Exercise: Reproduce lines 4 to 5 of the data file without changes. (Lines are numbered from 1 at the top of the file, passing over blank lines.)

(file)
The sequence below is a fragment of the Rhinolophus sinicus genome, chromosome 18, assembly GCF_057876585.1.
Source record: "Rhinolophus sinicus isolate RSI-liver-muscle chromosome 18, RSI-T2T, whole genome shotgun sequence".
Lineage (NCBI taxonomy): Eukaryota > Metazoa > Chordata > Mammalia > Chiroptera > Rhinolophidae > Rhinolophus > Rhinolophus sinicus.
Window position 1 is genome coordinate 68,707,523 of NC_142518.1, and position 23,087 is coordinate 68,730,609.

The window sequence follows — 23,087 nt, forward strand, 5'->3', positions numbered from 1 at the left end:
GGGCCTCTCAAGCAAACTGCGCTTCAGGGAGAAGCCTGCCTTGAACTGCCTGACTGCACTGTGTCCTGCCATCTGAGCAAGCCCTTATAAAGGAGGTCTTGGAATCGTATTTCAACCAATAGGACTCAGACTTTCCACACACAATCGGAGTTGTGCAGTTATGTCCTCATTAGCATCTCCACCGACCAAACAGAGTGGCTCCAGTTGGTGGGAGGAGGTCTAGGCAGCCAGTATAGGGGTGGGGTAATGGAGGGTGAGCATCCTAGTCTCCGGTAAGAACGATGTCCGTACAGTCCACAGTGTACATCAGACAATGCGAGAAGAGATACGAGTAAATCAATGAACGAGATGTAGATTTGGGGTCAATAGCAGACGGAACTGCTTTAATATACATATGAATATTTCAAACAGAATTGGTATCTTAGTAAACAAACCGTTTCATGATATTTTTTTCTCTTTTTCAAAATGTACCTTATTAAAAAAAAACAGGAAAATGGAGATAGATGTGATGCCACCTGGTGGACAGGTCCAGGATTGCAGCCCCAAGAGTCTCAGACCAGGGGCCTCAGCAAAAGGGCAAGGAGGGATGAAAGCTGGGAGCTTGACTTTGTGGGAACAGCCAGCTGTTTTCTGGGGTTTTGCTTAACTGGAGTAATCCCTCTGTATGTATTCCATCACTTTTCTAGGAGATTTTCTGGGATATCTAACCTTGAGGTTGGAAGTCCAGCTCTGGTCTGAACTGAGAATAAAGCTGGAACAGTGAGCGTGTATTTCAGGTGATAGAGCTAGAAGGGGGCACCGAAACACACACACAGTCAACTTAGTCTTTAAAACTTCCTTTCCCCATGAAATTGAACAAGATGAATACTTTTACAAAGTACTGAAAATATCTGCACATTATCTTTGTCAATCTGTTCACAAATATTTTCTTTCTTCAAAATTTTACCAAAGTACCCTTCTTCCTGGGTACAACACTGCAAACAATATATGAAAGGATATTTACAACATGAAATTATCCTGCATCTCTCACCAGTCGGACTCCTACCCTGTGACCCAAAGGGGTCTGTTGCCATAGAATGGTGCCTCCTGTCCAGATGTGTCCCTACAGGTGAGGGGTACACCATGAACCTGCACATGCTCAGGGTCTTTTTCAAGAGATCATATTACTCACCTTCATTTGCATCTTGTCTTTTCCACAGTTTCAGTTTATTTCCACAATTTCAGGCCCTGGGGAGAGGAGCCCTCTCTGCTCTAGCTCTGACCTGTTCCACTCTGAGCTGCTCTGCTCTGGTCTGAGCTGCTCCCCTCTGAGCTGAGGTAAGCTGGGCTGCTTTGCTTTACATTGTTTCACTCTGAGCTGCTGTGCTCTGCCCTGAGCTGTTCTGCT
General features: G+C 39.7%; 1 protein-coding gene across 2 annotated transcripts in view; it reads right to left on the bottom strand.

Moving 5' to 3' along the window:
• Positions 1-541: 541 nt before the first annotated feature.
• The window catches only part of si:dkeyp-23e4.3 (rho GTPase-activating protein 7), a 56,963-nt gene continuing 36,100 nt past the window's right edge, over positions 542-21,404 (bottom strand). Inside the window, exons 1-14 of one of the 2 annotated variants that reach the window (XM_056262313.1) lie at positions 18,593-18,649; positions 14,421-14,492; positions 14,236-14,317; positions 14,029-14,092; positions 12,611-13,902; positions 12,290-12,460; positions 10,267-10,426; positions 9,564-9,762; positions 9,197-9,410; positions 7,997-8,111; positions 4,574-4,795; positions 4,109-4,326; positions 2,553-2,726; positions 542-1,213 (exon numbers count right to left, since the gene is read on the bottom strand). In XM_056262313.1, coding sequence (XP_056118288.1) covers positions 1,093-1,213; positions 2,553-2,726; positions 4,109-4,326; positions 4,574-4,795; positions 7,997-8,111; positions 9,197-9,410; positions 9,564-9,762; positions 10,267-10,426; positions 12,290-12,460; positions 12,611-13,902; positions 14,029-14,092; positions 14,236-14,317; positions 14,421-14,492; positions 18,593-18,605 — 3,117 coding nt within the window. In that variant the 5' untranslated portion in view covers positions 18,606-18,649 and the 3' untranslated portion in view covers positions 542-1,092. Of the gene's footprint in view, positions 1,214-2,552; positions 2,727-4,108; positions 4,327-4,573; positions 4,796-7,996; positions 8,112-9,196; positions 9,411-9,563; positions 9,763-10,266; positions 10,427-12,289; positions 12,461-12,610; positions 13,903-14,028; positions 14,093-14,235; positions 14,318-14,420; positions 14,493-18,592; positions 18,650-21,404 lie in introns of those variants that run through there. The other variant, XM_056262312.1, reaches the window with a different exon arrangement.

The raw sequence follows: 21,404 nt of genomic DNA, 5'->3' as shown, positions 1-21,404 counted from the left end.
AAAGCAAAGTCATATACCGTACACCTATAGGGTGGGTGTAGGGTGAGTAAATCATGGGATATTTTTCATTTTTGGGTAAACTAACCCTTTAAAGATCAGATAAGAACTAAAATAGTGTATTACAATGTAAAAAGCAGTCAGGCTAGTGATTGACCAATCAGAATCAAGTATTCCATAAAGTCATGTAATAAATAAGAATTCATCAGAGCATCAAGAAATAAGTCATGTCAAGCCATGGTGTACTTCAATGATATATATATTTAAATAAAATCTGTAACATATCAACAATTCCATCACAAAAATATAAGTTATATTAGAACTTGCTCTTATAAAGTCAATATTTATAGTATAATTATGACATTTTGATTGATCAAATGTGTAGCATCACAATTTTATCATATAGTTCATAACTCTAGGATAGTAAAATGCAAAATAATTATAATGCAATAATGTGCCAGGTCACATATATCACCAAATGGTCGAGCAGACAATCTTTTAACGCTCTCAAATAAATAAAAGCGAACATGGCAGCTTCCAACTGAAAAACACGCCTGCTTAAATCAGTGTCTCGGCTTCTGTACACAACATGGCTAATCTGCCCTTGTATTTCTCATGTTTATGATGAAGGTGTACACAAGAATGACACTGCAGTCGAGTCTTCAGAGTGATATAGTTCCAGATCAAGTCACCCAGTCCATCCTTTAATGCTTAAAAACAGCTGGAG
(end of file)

Window position 1 is genome coordinate 68,707,523 of NC_142518.1, and position 23,087 is coordinate 68,730,609.

The window sequence follows — 23,087 nt, forward strand, 5'->3', positions numbered from 1 at the left end: